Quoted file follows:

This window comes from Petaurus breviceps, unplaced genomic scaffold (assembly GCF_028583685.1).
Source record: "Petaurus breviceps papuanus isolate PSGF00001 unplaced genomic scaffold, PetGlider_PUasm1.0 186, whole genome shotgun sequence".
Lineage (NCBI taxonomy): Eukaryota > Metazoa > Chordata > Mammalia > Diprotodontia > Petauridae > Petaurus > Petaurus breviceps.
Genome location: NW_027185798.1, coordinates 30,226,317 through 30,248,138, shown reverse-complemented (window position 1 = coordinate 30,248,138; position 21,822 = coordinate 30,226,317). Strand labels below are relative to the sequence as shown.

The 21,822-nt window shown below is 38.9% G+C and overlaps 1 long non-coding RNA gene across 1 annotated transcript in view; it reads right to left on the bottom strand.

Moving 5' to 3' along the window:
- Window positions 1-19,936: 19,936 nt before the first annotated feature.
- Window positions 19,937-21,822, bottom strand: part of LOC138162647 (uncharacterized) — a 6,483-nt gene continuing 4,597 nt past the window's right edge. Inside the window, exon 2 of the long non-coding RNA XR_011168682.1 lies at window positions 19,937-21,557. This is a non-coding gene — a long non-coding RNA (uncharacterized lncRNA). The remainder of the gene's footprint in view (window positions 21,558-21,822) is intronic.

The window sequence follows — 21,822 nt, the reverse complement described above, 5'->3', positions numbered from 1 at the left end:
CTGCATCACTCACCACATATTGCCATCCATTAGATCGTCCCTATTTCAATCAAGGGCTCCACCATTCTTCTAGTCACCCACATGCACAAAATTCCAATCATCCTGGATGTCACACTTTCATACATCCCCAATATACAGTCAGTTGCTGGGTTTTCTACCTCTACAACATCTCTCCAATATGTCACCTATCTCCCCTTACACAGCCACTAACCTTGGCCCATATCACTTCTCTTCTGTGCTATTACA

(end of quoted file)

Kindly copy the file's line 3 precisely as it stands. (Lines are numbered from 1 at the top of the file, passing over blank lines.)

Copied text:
Lineage (NCBI taxonomy): Eukaryota > Metazoa > Chordata > Mammalia > Diprotodontia > Petauridae > Petaurus > Petaurus breviceps.